That is a little different!

    Let's see if we can understand exactly where this 1 is coming from. The first thing to understand is that we are working modulo 12, because there are exactly 12 hours. (Modulo comes from Latin and means "with respect to". Another way of thinking about it would be to think of the word "base" as in "base 10" -- our normal decimal system. Anyway, working modulo 12 means "working with respect to 12".) Now normally,

    so what we are really asking is: what is
    13 modulo 12
    which we abbreviate (mathematicians are notoriously lazy!) as
    13 mod 12
    Now we already know what we want this to be:
    13 mod 12 =1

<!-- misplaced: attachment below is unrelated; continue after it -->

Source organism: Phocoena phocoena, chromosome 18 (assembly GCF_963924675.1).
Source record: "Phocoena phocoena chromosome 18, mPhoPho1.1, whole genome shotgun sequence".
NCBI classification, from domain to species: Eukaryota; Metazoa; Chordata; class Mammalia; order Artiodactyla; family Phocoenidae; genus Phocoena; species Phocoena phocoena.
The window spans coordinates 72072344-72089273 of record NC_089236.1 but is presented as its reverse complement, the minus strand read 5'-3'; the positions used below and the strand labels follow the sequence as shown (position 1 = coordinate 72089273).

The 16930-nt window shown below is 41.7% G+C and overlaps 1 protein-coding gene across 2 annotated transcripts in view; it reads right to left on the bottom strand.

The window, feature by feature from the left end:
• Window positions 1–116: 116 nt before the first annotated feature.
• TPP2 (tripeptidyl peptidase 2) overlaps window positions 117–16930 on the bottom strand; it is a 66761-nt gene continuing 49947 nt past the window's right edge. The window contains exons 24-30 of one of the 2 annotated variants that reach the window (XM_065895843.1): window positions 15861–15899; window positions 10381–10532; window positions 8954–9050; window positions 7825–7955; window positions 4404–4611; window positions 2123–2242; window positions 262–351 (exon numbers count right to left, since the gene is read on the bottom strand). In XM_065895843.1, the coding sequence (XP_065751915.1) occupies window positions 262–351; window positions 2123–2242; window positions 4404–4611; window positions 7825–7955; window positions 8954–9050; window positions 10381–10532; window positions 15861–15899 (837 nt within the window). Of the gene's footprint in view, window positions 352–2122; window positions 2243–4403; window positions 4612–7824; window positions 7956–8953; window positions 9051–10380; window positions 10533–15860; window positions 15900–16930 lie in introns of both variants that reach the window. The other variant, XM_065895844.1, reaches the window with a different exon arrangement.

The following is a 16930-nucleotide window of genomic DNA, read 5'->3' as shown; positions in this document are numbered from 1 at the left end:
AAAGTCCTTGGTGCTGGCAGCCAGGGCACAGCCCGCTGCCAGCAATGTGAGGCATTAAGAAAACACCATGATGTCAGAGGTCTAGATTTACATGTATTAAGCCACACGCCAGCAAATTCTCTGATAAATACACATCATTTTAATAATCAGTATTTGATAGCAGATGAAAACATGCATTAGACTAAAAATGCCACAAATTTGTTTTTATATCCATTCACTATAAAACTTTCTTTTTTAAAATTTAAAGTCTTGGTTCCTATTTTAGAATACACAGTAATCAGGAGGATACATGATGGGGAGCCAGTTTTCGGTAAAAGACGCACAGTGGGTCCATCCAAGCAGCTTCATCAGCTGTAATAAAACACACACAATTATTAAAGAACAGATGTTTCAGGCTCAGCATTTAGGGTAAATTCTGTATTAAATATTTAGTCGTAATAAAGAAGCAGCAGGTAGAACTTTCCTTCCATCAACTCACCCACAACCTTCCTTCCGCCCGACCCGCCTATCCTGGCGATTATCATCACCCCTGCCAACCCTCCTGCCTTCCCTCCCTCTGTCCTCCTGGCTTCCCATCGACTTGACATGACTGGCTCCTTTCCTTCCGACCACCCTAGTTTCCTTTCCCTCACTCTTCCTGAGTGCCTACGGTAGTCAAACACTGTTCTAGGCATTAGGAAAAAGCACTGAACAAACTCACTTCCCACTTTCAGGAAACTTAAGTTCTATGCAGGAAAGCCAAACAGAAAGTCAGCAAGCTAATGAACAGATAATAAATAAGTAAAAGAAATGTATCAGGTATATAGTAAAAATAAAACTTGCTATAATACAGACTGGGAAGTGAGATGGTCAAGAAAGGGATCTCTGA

Let's try a few more examples. Suppose it is now 5 o'clock. In four hours it will be 9 o'clock. That is:

    5+4= 9 mod 12
    9=9 mod 12
    And one more example. If it is now 2 o'clock, then in fifteen hours it will be 5 o'clock. Writing this down gives:
    5= 17 mod 12

    Can you work out the rule?

    Here are some things to think about:
    • How many possibilities are there for a mod 12?
    • How many possibilities are there for a mod n?
    • Show that any integer is equal to the sum of its decimal digits mod 9 (for example: 41 mod 9= 5 and (4+1) mod 9=5 mod 9 = 5, 28 mod 9 =1 and (2+8) mod 9 = 10 mod 9 =1.)
    • Think of other examples from daily life where we use modular arithmetic.

    If you like number theory, you should check out the Golden Mean poster. You can also read more about number theory in the Mathematical Atlas.